Blatter said FIFA had changed the criteria it used to select host countries in 2012 in light of concerns about working conditions at tournament-related construction sites in Qatar.

“Since then, social aspects and human rights have been taken into account,” he said.

With a population of three million, smaller than that of Connecticut, Qatar has invested billions in its soccer infrastructure in preparation for the 2022 tournament.

But questions persist about how Qatar qualified for the World Cup.

As recently as March 2020, the US Department of Justice alleged that top officials accepted bribes as part of the voting process to select Russia and Qatar to host the tournament for the 2018 and 2022 events—allegations Russian officials denied and Qatari officials called “false” in a statement to CNN.

The DOJ has been investigating allegations of corruption in international soccer, including FIFA, for years. To date, there have been more than twenty convictions, and some cases are ongoing.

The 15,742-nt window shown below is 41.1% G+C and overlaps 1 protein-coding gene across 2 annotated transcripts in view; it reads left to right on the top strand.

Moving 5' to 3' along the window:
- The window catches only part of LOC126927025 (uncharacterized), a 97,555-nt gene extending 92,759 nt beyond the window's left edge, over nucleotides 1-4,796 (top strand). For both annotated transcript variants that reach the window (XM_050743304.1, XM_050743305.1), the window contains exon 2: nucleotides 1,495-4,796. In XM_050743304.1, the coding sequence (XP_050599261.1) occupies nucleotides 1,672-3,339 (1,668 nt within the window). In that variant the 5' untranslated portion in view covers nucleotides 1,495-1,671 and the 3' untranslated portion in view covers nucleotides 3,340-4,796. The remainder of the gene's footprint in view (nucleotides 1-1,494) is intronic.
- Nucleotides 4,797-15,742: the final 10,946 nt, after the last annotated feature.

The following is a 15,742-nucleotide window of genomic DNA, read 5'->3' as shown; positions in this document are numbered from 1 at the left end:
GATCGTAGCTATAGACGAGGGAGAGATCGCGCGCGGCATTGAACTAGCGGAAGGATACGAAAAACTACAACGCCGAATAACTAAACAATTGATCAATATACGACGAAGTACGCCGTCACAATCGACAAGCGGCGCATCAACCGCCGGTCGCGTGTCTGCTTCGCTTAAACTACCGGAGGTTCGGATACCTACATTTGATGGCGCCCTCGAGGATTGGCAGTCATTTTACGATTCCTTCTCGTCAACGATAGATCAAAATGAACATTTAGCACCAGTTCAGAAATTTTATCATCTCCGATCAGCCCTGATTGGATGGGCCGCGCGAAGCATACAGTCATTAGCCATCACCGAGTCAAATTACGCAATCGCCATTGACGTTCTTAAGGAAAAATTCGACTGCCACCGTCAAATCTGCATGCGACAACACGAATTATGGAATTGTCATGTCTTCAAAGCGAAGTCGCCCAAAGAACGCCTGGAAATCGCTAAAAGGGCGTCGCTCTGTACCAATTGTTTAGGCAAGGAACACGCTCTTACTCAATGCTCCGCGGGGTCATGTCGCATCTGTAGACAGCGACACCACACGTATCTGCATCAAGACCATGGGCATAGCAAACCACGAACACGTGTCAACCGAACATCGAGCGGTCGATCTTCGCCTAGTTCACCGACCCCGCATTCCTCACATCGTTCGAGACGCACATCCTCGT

FIFA said in a statement in April 2020 that it “supports all investigations into alleged criminal offenses relating to domestic or international football competitions and will continue to provide full cooperation to law enforcement officials investigating such matters.”

“FIFA is closely following these investigations and all related developments in the ongoing legal processes in the United States and other parts of the world.

“It is important to point out that FIFA itself has been granted victim status in the US criminal proceedings and that senior FIFA officials are in regular contact with the US Department of Justice.”

US prosecutors gave FIFA victim status because they believed soccer’s world governing body had been virtually hijacked by a number of corrupt individuals.